Citizen science programs are a great way to help young people build their science, technology, engineering, and mathematics (STEM) skills. Students interested in citizen science can take part in archeological research with the US National Park Service’s Urban Archeology Corps, find and document animals and plants as part of the City Nature Challenge, and collect data about urban birds for the Cornell Lab of Ornithology’s Celebrate Urban Birds program, just to name a few initiatives.
In one citizen science program, fourth graders in Tucson, Arizona, are using their STEM skills to help protect breeding birds for the National Audubon Society. Read on to learn more about this exciting program.
About the National Audubon Society
Founded in 1905, the National Audubon Society (Audubon) aims to protect birds and conserve their natural habitats. Audubon, a conservation, advocacy, and educational organization, operates as a nonprofit that has, to date, named over 2,700 Important Bird Areas covering 417 million acres across the United States. Part of Audubon’s work is to protect these areas for the benefit of birds.
Another important part of Audubon’s work is establishing and maintaining its local chapter network, which currently numbers close to 500. These chapters harness the power of individuals in local communities to participate in conservation actions. They also maintain Audubon centers and sanctuaries, work for the protection of ecosystems, and promote citizen science programs.
Tucson Audubon Initiatives
One local Audubon chapter, the Tucson Audubon Society (Tucson Audubon) in Tucson, Arizona, was established in 1949 and became part of the National Audubon Society in 1964. Like the national organization, Tucson Audubon is a nonprofit that focuses on conservation, advocacy, and educational programs.
Tucson Audubon offers birding field trips and overnight excursions, tracks rare bird alerts, and maintains the Paton Center for Hummingbirds as well as the Mason Center bird sanctuary.
Additionally, Tucson Audubon staffs two nature shops, puts on an annual birding festival, and distributes a monthly newsletter. The organization delivers monthly presentations, offers birding classes, and sustains a recognition program called Habitat at Home that rewards homeowners for creating bird-friendly yards.
Tucson Audubon and Citizen Science
Another important aspect of Tucson Audubon’s work is its citizen science programming. These programs include the Important Bird Areas program, the Tucson Bird Count, and the Christmas Bird Count. In these programs, citizen scientists collect bird and habitat data that is then used for local conservation efforts and to keep track of changes in bird populations over time.
Another citizen science program offered by Tucson Audubon is the Lucy’s Warbler Nestbox program, which involves designing, building, and distributing nestboxes for the Lucy’s Warbler, a bird that migrates through Arizona on its way to and from Mexico. These birds currently face challenges in finding suitable nesting sites because mature mesquite trees, which are the birds’ preferred nesting site, are in decline. To assist the birds, Tucson Audubon launched its citizen science program to provide boxes that offer an acceptable alternative to cavities in the trees.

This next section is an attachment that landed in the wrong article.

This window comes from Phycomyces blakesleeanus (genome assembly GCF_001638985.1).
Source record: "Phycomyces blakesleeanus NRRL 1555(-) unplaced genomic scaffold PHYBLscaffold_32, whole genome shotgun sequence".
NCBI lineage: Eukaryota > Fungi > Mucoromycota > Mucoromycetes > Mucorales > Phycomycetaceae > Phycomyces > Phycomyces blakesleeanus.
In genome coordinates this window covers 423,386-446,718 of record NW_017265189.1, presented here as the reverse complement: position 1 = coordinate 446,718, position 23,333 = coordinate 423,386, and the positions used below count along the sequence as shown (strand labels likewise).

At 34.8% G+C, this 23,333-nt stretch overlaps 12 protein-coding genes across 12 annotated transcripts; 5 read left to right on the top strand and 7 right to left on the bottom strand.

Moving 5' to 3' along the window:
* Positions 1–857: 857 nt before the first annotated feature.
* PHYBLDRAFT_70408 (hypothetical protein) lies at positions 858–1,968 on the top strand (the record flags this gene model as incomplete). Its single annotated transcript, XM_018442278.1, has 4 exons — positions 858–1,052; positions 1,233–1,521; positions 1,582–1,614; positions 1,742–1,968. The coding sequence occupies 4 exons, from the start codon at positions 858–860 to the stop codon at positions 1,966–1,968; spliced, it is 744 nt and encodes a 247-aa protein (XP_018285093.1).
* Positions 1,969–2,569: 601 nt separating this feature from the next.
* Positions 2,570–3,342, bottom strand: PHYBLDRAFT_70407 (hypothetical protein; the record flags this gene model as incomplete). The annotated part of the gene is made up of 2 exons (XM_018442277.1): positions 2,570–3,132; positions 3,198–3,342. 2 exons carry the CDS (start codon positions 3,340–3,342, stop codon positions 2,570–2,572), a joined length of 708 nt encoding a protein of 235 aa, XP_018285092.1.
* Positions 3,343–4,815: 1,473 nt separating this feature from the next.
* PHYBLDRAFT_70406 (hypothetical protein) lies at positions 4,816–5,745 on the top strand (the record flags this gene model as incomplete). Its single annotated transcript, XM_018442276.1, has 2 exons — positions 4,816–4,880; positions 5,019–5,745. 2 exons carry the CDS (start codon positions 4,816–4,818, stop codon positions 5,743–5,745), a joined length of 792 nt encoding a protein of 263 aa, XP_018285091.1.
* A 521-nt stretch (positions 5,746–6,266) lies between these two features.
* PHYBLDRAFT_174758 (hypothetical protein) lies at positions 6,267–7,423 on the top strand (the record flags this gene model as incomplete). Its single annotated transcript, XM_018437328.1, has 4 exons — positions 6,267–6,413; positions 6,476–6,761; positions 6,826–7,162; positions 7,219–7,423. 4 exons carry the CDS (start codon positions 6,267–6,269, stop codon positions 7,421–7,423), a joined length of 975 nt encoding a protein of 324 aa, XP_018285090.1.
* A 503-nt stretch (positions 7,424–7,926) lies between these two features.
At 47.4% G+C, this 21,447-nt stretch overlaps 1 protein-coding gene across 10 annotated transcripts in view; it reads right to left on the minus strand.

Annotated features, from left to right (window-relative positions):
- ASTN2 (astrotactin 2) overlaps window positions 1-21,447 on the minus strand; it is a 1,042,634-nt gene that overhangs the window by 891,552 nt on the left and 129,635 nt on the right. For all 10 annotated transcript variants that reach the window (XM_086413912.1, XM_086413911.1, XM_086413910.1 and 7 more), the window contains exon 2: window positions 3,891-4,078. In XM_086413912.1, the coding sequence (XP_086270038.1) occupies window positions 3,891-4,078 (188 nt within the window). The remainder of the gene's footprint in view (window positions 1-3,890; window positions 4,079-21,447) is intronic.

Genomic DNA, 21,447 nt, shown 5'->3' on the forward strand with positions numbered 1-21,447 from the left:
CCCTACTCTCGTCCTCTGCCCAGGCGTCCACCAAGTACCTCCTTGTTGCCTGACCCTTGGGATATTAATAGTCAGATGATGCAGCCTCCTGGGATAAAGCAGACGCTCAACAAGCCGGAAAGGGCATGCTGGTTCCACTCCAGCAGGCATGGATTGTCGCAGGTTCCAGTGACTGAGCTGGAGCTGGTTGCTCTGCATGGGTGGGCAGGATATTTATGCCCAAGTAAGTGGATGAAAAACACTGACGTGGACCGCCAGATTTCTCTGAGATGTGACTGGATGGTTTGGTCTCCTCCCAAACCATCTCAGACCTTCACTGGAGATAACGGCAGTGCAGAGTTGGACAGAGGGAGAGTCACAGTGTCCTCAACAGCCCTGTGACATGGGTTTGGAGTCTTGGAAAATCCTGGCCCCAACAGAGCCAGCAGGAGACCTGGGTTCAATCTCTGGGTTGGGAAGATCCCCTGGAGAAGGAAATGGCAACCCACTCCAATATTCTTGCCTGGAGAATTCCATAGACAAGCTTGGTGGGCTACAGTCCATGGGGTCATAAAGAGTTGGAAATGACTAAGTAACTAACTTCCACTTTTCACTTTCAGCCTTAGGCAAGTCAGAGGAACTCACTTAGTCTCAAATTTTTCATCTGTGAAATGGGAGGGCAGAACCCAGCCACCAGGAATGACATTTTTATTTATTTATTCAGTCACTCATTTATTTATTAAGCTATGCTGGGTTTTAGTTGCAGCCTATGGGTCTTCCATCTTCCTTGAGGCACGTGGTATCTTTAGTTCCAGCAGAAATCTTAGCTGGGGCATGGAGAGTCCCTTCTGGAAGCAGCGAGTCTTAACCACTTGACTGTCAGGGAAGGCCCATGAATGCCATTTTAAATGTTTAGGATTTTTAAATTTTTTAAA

The Manzo Elementary School Partnership
Partnering with Tucson Audubon in this project is Escuela Manzo Elementary School, also known as Manzo. Featuring English language development support for students in grades K-5, the school celebrates its community’s Latinx heritage by offering enrichment classes in folklórico, or Mexican folk dancing.
Manzo’s primary focus, however, is on ecology. The school offers math and science initiatives that feature hands-on, project-based learning to take advantage of the school’s garden, greenhouse, and animal habitat. In recognition of its efforts, the school was named Best Green School 2012 by the US Green Building Council’s Center for Green Schools and was highlighted as an Environmental Success Story as part of National Environmental Education Week 2013.
In addition to the National Audubon Society, Manzo Elementary partners with the University of Arizona, the Arizona-Sonora Desert Museum, and Southwest Conservation Corps to offer its ecology-focused curriculum. One benefit of this curriculum is that students at the school are able to offer produce and eggs for sale to the community on a regular basis.
As part of the Lucy’s Warbler Nestbox program, the fourth graders at Manzo learn facts about the birds as well as how to engineer the nestboxes. The efforts of these children helped Tucson Audubon produce enough boxes to study which shape was most effective for the birds as well as which height the boxes should be placed for maximum effectiveness. The next part of the scientific study will focus on the feeding habits of the birds to determine how they use mesquite trees not only as nesting sites but also as a food source.